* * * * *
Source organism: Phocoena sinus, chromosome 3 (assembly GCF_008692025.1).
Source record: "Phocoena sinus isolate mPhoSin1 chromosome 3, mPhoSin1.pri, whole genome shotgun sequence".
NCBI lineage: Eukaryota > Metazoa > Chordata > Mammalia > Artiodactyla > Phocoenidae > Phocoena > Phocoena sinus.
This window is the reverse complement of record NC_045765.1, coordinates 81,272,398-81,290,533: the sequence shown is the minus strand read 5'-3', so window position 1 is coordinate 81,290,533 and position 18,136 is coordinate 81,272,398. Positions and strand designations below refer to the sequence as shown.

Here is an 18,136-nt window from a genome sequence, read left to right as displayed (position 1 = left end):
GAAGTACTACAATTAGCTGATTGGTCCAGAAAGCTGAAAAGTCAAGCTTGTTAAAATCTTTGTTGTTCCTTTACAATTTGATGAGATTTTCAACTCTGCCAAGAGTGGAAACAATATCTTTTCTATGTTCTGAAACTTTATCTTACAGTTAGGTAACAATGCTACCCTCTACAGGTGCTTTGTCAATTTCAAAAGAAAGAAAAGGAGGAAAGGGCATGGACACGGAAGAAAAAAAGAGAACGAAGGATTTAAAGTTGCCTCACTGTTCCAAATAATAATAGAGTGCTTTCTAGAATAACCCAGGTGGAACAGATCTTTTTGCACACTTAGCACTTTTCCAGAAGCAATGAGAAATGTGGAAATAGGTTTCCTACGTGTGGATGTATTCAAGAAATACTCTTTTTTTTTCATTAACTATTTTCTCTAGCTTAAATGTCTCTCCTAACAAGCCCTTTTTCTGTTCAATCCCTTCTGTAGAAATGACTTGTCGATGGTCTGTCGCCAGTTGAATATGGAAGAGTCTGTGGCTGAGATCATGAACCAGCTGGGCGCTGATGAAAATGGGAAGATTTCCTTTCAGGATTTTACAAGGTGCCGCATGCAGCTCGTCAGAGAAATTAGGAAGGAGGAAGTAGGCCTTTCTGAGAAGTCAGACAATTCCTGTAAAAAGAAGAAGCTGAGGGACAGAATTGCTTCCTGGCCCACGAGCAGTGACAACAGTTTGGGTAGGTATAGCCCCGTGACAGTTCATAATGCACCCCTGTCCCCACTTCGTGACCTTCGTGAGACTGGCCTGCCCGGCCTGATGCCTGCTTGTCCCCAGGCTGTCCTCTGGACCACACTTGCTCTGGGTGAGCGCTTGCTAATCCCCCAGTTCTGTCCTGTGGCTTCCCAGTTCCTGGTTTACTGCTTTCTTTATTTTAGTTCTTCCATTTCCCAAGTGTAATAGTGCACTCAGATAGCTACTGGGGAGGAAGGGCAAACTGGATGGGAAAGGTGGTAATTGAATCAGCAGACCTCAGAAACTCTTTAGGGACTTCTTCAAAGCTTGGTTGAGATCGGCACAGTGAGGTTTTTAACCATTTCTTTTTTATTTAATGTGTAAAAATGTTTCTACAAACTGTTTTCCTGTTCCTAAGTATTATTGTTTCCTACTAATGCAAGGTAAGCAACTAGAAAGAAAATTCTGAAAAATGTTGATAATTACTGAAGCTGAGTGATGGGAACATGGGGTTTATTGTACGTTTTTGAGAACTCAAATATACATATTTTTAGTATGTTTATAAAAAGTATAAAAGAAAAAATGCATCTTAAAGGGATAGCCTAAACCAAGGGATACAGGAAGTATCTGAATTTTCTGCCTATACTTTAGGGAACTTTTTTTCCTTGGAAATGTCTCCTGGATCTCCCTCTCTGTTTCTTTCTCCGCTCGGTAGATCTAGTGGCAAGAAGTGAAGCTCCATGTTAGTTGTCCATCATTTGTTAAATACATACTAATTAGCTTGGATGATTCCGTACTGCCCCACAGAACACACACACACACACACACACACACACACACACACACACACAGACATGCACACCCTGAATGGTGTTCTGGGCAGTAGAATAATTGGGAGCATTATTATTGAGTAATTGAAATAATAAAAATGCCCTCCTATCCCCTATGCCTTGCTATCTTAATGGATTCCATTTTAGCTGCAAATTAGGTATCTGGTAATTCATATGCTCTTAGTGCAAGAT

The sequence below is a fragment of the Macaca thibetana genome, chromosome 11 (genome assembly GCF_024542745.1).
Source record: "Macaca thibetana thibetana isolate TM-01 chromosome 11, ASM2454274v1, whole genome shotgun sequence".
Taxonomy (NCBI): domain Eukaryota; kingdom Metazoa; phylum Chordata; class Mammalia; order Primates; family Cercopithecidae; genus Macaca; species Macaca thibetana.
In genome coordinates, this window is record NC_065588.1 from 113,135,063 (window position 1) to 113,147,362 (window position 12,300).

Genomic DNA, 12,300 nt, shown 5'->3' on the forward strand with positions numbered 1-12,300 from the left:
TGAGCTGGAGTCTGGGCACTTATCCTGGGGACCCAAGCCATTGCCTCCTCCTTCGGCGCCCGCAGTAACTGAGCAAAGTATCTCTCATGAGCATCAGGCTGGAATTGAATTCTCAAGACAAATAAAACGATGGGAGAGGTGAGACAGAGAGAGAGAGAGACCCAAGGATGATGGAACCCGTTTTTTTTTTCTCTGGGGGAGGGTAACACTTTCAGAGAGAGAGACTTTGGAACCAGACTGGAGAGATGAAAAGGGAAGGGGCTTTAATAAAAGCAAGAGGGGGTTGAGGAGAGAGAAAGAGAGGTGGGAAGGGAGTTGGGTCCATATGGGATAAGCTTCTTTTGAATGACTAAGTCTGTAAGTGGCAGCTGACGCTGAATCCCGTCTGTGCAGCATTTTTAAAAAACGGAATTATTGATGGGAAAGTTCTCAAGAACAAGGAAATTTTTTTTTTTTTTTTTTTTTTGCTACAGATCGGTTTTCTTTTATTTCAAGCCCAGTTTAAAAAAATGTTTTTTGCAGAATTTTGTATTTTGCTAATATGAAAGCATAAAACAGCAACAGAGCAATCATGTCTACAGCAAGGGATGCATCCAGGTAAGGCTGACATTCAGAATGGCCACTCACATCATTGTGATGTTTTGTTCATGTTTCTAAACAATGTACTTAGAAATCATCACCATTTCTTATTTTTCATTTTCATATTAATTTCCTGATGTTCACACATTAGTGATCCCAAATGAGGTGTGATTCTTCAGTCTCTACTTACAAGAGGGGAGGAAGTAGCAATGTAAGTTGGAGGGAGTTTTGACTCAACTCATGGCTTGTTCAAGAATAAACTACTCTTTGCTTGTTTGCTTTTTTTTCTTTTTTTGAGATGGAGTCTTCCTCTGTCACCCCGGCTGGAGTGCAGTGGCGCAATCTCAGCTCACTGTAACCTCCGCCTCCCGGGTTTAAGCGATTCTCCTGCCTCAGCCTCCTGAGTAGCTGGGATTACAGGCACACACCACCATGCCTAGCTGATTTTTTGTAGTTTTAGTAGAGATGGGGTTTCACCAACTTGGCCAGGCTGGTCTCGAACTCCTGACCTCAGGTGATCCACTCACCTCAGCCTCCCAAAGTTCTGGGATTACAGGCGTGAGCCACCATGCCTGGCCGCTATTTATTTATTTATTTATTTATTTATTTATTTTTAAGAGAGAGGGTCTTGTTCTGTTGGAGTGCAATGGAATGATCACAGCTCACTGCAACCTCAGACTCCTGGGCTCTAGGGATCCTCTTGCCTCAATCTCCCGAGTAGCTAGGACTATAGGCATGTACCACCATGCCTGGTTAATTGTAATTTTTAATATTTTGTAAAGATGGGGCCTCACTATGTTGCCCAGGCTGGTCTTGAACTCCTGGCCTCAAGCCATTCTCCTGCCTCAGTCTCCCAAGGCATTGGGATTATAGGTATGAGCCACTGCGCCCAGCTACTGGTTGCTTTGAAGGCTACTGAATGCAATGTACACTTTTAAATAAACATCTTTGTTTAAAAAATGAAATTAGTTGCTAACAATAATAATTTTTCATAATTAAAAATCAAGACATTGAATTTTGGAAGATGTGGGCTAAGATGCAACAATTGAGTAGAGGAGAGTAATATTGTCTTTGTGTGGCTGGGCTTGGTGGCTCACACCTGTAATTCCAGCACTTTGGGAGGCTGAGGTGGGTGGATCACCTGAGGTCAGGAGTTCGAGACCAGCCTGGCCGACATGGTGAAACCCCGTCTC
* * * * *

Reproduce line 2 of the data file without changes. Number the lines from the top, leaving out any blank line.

Source record: "Phocoena sinus isolate mPhoSin1 chromosome 3, mPhoSin1.pri, whole genome shotgun sequence".